Anyone who knows me or reads this blog regularly can tell you that I'm a totally sold on cloud computing. Recently, I wrote a little about MarkLogic, blogged about IaaS, and I got to thinking: MarkLogic should build an infrastructure service that runs in the Amazon's cloud, scales to Internet levels, and comes with a pay-per-use sales model.
MarkLogic's native XML database is proven, mature, and has been deployed to many companies with household names; however, they aren't cheap. They are competitively priced, but still prohibitively expensive for many companies. The product is licensed by CPU sockets (IIRC), and for a license to run on a one-CPU-socket machine is something like $10,000. That's a lot of zeros for small and medium businesses, especially when relational products that are trusted and better known like MySQL, PostgreSQL, and SQL Server are available at no cost or for pennies on the dollar compared to MarkLogic. Switching from a tried and true relational database to an unknown database product from a less known source sounds really risky to many purse-string holders. If MarkLogic provided its wares as a service that organizations could consume over the Internet on a pay-per-use basis, reluctant companies would be able to utilize MarkLogic's product in an actual program that goes to production, allowing naysayers to see that this alternative has a lot of benefits and that the risks are not as great as they fear.
As the software's creator, who better to create this infrastructure service? They have already used it to build a highly scalable and highly available system called MarkMail that is currently indexing and searching over 7,000 news groups. For example, they know the problems they had with caching and proxying caused by Squid which they used in their early release of the use group indexing service. They solved it, made it scale, and could do the same with a general purpose data storage service, I'm sure.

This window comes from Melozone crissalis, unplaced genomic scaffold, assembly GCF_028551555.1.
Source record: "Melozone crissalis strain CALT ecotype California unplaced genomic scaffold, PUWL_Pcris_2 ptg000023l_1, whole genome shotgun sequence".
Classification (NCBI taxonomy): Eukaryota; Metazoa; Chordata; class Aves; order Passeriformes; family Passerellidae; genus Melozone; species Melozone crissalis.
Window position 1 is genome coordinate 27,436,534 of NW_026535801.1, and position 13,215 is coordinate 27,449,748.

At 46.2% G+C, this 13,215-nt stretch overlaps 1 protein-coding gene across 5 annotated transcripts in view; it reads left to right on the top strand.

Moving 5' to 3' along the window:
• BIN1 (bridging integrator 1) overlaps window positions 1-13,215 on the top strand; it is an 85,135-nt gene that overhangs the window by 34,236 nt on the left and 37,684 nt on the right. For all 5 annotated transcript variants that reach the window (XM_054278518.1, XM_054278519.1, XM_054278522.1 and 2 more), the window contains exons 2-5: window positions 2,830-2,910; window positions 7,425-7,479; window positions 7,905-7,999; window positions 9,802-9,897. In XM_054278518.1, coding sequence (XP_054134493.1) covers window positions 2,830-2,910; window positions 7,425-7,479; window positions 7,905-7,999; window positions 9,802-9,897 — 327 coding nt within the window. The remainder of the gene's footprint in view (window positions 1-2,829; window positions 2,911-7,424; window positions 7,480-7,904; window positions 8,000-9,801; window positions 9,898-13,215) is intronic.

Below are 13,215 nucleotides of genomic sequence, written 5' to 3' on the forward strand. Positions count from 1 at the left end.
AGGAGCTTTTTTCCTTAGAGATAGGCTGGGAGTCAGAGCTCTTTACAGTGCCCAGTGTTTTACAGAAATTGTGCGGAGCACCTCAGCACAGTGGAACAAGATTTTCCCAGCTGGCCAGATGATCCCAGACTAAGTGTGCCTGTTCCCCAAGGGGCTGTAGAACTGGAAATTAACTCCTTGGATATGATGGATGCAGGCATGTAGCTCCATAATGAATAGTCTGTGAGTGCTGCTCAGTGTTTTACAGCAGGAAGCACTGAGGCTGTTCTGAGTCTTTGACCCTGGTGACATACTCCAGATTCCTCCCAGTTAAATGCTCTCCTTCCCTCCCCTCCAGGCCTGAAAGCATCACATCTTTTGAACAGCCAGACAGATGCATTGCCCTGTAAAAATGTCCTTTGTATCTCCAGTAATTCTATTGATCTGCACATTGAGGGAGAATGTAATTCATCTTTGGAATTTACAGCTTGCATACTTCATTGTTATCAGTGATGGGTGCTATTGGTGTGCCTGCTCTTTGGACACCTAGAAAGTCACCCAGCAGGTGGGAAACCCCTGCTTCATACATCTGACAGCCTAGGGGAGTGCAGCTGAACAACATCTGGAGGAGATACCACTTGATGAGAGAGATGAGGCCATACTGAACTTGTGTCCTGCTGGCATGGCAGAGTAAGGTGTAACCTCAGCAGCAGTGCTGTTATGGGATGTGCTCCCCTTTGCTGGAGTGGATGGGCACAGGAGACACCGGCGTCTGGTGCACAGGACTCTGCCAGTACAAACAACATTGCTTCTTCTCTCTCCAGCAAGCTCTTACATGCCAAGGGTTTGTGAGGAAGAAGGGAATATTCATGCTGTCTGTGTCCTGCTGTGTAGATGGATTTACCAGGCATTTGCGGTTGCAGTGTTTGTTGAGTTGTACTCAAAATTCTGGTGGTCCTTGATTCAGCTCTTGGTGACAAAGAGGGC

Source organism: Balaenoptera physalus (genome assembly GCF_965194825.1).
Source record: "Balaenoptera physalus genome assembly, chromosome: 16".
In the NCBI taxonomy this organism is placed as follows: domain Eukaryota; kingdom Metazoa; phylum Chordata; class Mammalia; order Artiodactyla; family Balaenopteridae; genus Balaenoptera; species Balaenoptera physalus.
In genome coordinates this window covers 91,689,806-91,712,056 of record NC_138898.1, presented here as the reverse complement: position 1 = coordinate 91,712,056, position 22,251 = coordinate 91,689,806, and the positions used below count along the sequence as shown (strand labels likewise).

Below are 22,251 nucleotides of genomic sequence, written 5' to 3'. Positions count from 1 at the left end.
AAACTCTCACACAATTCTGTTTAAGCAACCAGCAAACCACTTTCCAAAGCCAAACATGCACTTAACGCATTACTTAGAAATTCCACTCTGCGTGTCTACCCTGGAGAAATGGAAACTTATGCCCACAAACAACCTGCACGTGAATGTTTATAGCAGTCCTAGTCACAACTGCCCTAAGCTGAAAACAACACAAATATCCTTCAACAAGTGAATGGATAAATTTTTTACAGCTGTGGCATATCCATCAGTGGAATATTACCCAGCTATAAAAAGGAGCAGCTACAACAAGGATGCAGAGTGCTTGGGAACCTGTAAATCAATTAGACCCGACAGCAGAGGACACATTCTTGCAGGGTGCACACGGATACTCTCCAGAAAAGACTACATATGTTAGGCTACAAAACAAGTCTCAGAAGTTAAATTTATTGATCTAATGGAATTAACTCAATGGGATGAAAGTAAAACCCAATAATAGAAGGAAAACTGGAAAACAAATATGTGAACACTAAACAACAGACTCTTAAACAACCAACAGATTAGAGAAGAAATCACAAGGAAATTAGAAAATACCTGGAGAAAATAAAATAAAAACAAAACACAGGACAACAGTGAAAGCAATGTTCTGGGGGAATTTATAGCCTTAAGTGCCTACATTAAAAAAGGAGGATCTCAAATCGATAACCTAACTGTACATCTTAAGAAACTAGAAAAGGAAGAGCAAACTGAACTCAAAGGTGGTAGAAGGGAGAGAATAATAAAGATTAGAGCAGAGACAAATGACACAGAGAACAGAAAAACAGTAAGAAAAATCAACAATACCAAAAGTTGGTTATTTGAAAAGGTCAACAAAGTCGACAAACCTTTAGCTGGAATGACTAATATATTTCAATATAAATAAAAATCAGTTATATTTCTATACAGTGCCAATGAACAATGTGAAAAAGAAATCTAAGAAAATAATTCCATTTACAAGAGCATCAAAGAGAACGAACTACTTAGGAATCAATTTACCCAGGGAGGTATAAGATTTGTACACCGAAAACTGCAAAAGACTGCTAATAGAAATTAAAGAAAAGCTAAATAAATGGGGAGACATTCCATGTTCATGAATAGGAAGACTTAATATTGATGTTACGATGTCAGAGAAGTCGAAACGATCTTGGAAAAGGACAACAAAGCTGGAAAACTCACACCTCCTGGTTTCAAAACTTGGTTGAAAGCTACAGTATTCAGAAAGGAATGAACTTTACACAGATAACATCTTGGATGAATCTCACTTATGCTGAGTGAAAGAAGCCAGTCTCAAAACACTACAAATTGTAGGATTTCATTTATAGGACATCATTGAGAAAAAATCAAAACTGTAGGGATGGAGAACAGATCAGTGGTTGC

If you survey the landscape of infrastructure services running in the cloud today, you're choices are few. You have Amazon's SimpleDB, Microsoft's SQL Data Services (eventually), or Google's App Engine datastore. (There might be others, but I don't know of them.) These services all have different and proprietary interfaces. If MarkLogic were to create an alternative to these, its interface would be standard XQuery 1.0. I don't know about you, but I would find a standardized API more appealing from a business and development point of view. From the former perspective, it would assure me that I'm not writing code that is locking me into one vendor's service; from the later, it would allow me to use existing knowledge, libraries, and tools rather than forcing me to use what is provided by the vendors or forcing me to create my own.
Considering some of the recent partnerships that MarkLogic's competitors IBM and Oracle have made with Amazon, I wonder if MarkLogic can afford not to, at the very least, offer a cloud-compatible license and a pricing model that allows for elastic scalability. While this would be a great first step, I'm convinced that a full blown data storage service would be adopted by many companies trying to store large amounts of semi-structured content with Internet-sized demands. If MarkLogic does go after this market, running it in Amazon's cloud rather than someone else's would be beneficial to others running in Amazon's data centers because the transfer rate of data sent within their private network is free. If MarkLogic does not provide a data storage service that is powered by a native XML datastore, supports a standardized query interface, scales to Internet levels, and is highly available, redundant, and performant, then someone else should using an open source alternative. I would be very interested in such a service regardless of who provides it.